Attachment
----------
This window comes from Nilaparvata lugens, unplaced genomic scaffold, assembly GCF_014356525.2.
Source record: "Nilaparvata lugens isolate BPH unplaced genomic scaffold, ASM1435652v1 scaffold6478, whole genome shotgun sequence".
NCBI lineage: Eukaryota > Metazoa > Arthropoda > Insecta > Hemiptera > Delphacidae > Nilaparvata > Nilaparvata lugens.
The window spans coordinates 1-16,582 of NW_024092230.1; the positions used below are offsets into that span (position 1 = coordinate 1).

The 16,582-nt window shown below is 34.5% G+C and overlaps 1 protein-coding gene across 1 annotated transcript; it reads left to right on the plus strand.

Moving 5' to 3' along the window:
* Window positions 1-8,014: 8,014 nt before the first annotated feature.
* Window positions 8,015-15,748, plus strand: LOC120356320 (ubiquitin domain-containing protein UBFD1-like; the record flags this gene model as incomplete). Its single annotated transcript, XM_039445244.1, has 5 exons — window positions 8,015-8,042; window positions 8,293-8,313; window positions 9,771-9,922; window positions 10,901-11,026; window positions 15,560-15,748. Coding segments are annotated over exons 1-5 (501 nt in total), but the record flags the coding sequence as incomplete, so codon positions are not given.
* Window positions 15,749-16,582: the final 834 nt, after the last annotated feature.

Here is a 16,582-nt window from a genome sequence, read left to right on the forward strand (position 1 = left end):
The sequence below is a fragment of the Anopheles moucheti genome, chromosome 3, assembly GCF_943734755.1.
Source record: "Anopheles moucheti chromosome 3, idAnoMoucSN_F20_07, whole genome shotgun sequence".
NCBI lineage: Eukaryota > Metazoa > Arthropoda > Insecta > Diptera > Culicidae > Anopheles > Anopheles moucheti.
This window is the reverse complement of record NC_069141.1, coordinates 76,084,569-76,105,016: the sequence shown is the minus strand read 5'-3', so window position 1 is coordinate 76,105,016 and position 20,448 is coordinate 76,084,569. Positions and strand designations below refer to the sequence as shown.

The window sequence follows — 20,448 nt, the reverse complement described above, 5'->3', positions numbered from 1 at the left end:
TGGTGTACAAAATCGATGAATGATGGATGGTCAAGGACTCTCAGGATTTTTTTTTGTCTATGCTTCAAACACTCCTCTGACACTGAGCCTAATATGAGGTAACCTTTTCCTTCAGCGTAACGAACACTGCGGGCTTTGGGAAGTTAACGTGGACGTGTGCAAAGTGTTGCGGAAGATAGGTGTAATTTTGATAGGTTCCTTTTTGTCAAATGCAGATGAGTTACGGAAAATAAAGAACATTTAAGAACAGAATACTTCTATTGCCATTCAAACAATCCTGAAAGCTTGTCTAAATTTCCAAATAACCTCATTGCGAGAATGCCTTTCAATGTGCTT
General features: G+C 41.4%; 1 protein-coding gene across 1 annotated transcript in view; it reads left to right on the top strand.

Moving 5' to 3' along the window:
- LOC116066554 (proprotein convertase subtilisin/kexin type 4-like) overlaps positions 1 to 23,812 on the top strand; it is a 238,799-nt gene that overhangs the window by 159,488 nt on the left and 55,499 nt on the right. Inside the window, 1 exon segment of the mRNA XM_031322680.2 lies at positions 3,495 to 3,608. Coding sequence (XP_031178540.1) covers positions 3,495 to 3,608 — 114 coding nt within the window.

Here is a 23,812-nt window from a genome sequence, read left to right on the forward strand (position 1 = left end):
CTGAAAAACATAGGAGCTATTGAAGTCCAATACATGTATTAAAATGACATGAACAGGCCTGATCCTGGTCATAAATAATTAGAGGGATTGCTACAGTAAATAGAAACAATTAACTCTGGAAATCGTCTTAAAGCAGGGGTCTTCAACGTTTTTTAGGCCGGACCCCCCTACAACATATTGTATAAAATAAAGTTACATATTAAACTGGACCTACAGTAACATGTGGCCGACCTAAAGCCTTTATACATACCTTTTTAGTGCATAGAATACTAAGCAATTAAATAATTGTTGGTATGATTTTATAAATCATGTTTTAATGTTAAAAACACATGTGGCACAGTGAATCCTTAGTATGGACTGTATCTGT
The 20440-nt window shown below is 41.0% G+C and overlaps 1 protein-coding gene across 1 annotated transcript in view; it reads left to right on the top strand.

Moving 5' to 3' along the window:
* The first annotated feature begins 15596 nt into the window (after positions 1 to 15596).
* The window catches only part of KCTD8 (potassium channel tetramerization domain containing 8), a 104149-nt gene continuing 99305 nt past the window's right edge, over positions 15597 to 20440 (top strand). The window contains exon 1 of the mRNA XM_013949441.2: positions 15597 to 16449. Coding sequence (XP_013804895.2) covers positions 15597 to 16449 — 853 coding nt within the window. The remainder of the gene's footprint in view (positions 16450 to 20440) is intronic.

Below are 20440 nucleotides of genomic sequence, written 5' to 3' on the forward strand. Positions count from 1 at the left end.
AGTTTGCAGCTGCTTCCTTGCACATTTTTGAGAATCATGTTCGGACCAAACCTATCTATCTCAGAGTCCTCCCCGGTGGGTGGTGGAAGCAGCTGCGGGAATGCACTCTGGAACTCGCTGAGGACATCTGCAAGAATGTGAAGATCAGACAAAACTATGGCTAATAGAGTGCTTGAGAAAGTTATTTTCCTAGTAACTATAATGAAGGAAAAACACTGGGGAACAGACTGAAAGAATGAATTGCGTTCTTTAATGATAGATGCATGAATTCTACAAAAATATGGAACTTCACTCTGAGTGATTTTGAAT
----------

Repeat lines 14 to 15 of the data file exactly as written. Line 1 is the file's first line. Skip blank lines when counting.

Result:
This window is the reverse complement of record NC_069141.1, coordinates 76,084,569-76,105,016: the sequence shown is the minus strand read 5'-3', so window position 1 is coordinate 76,105,016 and position 20,448 is coordinate 76,084,569. Positions and strand designations below refer to the sequence as shown.

The window sequence follows — 20,448 nt, the reverse complement described above, 5'->3', positions numbered from 1 at the left end: